A league of his own: Rumford bowler lauded for 50-plus years of leadership
RUMFORD — More than 70 years after he bowled for the first time, John Kezal has been recognized by his peers for 50-plus years of running the Monday Night Pine Tree League at Oxford Lanes Bowling and Recreation Center.
Kezal’s storied history goes back to 1940, when he was a 10-year-old grammar school student who bowled for the first time while working as a pin-setter at the now-defunct Oxford Avenue Bowling Center.
“I would get out of school around 4 p.m. and would hop over to the bowling alley for two or three hours to set up pins,” Kezal said. “They had guys like you and me setting up pins after they were knocked over, and when people weren’t there, me and my friend would bowl. I’d set up pins for my friend and he’d bowl two strings, and then he’d set up pins for me and I’d bowl two strings.”
He was paid three cents per string, though Kezal said that was “really good money” in the ’40s.
In 1945, Kezal shifted to the Rumford Mechanics Institute, more commonly known now as the Greater Rumford Community Center, where he received seven cents a string to set pins.
He graduated in 1949 and was hired at the Oxford Paper Co., where he worked as a paper machine mechanic.
Kezal’s path quickly shifted again in 1951, when he joined the United States Coast Guard and served from 1951 to 1954 as an engine room fireman on many weather patrols in the North Atlantic and South Atlantic oceans.
While on shore leave in 1953, Kezal said he met his wife, Ann, at a basketball game in Lewiston. Shortly after, he left the Coast Guard and returned to work at the mill, where he was soon laid off.
He relocated to the Rumford Mechanics Institute, serving as an activities director for the children in the area.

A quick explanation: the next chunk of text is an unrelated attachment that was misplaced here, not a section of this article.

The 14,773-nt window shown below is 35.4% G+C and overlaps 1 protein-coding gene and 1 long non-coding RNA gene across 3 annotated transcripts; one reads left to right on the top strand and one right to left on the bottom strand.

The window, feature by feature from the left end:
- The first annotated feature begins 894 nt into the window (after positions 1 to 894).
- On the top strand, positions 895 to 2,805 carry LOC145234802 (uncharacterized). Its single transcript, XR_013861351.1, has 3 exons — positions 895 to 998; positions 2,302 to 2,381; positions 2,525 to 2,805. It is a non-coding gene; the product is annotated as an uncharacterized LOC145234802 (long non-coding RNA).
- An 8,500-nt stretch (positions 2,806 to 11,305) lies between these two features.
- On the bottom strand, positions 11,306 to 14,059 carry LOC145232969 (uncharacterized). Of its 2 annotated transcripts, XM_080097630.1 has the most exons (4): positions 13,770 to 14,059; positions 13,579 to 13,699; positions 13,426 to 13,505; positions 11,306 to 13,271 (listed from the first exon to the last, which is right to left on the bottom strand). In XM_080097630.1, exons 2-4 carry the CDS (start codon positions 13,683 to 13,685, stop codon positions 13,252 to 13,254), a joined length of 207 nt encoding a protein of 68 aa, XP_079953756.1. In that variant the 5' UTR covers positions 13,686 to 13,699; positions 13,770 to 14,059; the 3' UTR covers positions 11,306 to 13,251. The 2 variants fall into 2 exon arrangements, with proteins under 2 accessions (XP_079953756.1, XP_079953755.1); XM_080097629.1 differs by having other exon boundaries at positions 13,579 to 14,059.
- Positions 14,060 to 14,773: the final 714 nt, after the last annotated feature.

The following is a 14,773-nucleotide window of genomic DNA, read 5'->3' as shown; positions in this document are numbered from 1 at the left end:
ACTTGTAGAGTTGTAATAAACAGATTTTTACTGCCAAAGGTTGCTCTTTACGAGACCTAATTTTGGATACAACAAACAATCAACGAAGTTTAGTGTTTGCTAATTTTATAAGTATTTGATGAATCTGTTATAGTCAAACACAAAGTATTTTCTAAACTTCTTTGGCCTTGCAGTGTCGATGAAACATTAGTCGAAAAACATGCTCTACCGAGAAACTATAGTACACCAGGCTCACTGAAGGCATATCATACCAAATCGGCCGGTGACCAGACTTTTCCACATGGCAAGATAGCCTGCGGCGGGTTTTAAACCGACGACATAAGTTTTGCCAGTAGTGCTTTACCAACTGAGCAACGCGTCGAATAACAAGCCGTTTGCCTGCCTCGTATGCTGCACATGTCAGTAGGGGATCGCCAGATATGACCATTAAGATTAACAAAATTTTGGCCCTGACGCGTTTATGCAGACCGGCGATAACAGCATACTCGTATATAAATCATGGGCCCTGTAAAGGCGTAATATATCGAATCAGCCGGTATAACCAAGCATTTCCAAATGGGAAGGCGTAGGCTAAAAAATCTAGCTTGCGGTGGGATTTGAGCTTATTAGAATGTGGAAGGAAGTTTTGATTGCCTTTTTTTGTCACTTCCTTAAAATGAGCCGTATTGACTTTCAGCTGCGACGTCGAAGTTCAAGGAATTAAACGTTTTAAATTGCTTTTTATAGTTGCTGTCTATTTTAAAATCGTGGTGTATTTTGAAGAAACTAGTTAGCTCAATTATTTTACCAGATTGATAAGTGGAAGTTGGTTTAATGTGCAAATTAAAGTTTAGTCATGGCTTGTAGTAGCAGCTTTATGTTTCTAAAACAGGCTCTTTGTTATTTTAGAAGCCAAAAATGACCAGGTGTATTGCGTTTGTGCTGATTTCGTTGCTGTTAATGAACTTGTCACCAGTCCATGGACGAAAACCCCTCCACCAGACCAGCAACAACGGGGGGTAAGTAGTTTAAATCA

“I did all kinds of things there,” Kezal said. “I would run the bowling alley, pingpong tournaments and would show movies to the grammar school and high school students. Anything to keep the kids off of the streets and in a safe environment.”
Whether he was working at Oxford Paper Company, serving in the Coast Guard or acting as activity director at the Rumford Mechanics Institute, bowling remained a large part of Kezal’s life.
In 1957, both the Oxford Paper Co. and the American Legion attempted to organize their own bowling team, and in both instances, Kezal was contacted in regards to helping with the organization.
“I was called to a meeting with a group of people at the mill,” Kezal said. “The public relations coordinator of the mill, Al Miller, said that he wanted to form an inter-mill bowling tournament between Oxford Paper Co., Jay International Mill, S.D. Warren Paper Mill in Westbrook and the Brown Co. in Berlin, New Hampshire.
“The mill would allow each bowler to invite their wife or girlfriend to come to the tournament, and they’d pay for all of the expenses that took place,” Kezal said. “We ended up voting to discontinue the tournament in 1990.”
In 1963, Kezal was rehired at Oxford Paper Co. and remained there until he retired in 1992. He became president of the Monday Night Pine Tree League at the Oxford Lanes Bowling and Recreation Center, which opened for the first time in September 1963.
“I was elected president of the league the day it started,” Kezal said with a smile. “There was a group of bowlers interested in bowling, and I was able to get one running. Later, I helped other bowlers organize their own leagues within Oxford Lanes. Sometimes, I would help run them when the other presidents were working at the mill or couldn’t be there.”
For almost 51 years, Kezal has remained at the helm of the Pine Tree League at Oxford Lanes, even though a majority of his time is consumed by other duties, including serving on the Maine Veterans’ Home Board of Trustees, which governs the state’s six veterans’ homes.
At the end of April, Kezal was awarded a special plaque by the owners of Oxford Lanes and the several bowling teams at Oxford Lanes for the 50 years that he had served as president of the Pine Tree League.
“It was amazing to receive that,” Kezal said, smiling. “Bowling has been a big part of my life. It was nice to have them do something like that. I had great people helping me over the years. I was elected president from Day 1, but I had a good secretary and a good finance person helping me out. It’s been a good working relationship to keep this league running.”
It has been fun, he said.
“There’s still a lot of people I keep in touch with from over the years, and the most important thing is the memories. This has been a great, fun thing over the years, serving as president of the league. It’s something you never forget.”